What happened: Company officials have said that sales were down in 1999 and in the first three quarters of 2000, but steel imports began to decline at the end of last year and CSC sales were picking up.

The cash-strapped company was unable to rebound in time to avoid the bankruptcy filing, however, and took the action when it was unable to pay a $760,000 monthly health insurance premium for hourly employees.

CSC was unable to find new financing to stay afloat, despite a $60 million loan guarantee it received in October from the federal Emergency Steel Loan Guarantee Board.

The government loan guarantee program was designed to protect struggling steel companies, but private banks and other lenders didn't trust the program to provide enough protection, CSC officials have said.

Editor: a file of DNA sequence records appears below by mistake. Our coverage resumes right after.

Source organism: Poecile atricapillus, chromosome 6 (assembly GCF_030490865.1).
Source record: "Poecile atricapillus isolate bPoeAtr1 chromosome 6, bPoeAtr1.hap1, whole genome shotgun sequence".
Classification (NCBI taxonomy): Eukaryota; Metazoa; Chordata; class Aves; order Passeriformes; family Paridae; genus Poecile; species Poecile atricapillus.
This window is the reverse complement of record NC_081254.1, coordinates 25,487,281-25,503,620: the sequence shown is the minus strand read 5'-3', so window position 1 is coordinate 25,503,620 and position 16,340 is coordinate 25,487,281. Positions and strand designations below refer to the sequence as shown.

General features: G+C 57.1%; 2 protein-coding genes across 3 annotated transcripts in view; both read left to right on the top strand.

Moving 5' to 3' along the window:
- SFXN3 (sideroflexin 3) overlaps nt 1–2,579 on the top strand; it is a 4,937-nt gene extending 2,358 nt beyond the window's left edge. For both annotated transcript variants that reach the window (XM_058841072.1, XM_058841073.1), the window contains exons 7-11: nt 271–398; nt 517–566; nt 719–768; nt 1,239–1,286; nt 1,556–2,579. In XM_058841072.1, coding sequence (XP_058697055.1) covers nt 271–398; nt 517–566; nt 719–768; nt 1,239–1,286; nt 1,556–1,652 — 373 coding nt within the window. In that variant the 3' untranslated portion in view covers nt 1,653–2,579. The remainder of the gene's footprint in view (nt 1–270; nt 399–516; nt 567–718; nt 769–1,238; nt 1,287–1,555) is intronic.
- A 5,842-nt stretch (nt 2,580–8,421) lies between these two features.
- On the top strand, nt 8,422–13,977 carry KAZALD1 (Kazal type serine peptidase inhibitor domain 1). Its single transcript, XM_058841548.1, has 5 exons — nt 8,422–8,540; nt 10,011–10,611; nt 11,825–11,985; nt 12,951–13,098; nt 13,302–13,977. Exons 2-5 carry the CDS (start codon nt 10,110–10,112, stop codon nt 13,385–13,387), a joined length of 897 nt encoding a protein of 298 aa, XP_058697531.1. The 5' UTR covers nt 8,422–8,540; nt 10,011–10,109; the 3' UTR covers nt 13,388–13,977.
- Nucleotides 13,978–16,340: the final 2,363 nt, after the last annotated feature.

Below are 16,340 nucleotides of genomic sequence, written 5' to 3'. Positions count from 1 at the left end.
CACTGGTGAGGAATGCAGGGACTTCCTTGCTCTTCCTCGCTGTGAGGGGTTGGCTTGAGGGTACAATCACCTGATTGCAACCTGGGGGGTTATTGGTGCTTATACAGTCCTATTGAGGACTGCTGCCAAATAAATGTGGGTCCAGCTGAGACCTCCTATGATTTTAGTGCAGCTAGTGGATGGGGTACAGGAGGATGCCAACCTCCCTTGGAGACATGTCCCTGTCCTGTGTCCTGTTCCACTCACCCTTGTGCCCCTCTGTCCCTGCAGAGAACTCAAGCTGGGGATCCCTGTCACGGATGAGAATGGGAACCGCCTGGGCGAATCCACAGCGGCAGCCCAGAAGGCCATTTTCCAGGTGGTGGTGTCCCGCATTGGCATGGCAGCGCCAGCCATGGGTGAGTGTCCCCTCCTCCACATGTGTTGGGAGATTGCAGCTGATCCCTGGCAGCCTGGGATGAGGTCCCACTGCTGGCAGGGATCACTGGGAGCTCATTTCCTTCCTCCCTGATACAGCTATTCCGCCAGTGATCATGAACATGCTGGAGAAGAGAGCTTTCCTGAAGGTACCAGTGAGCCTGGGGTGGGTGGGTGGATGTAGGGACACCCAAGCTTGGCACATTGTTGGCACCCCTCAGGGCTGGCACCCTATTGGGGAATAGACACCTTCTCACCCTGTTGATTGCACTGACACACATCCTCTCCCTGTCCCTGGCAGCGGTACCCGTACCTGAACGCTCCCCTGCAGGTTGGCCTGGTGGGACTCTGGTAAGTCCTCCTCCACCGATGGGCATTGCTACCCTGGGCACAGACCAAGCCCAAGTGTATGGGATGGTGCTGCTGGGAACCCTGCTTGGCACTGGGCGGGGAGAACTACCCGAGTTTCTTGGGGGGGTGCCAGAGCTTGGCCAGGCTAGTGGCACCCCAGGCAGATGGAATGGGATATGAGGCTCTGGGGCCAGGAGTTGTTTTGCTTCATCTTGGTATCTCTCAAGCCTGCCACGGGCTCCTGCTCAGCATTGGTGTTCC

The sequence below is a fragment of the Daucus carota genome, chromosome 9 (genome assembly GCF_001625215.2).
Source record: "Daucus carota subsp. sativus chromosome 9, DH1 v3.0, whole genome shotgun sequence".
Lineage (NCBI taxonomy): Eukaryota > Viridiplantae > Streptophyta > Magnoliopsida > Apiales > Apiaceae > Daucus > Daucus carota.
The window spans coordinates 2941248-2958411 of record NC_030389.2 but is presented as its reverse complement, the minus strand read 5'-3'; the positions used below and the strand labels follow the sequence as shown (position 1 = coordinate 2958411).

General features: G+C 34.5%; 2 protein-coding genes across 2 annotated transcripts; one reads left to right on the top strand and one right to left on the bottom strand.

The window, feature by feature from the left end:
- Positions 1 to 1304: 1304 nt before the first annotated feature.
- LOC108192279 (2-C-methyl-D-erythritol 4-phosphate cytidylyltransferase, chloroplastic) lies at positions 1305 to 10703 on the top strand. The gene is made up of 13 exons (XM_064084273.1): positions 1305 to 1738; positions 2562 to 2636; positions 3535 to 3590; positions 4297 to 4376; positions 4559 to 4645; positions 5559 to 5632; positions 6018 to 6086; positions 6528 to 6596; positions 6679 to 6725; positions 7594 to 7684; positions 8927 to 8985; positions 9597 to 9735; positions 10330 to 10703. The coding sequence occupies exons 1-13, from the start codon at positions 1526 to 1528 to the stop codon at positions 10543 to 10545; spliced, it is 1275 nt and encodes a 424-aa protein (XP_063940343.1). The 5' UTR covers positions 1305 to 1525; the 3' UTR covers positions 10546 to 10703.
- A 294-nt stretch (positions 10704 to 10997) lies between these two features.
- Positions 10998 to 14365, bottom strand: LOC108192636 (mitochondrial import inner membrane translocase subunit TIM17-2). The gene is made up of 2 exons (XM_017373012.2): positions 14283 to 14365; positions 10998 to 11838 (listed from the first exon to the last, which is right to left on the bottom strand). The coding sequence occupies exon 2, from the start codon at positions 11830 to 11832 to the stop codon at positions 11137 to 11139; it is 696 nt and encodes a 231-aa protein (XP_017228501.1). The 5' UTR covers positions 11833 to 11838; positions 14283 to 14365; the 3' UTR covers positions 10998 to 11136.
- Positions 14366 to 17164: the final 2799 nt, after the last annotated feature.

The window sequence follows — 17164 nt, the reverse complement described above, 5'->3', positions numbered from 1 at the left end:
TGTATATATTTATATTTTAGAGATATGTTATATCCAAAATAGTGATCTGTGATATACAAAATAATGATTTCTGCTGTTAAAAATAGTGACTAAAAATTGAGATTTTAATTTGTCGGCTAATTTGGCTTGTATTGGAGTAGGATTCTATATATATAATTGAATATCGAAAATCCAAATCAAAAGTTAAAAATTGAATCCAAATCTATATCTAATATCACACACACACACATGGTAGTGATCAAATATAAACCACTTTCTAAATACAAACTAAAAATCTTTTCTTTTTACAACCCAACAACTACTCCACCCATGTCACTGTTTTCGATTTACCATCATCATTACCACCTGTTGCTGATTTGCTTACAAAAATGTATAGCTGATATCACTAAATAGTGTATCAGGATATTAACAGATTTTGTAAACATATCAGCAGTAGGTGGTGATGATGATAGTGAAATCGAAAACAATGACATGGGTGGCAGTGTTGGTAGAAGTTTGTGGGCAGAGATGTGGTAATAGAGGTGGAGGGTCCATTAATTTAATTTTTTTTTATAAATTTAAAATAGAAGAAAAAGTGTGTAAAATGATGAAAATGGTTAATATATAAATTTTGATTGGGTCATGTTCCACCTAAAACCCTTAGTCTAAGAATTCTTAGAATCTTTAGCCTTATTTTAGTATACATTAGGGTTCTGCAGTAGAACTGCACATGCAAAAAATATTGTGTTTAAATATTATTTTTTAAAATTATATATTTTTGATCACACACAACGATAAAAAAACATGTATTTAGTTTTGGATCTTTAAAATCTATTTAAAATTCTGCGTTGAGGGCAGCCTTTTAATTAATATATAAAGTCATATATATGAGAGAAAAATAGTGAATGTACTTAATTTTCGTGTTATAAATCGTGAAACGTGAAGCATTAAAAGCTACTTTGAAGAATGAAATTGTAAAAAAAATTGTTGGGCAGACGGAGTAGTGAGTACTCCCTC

Gov. Bob Taft said he would work with labor and management on state assistance and retraining programs.

"We are committed to doing what we can to help the workers and families affected by today's decision. The financial strain on Ohio and the nation's steel industry caused by the dumping of foreign steel is exactly why I believe strengthening the steel industry needs to be higher on our national agenda."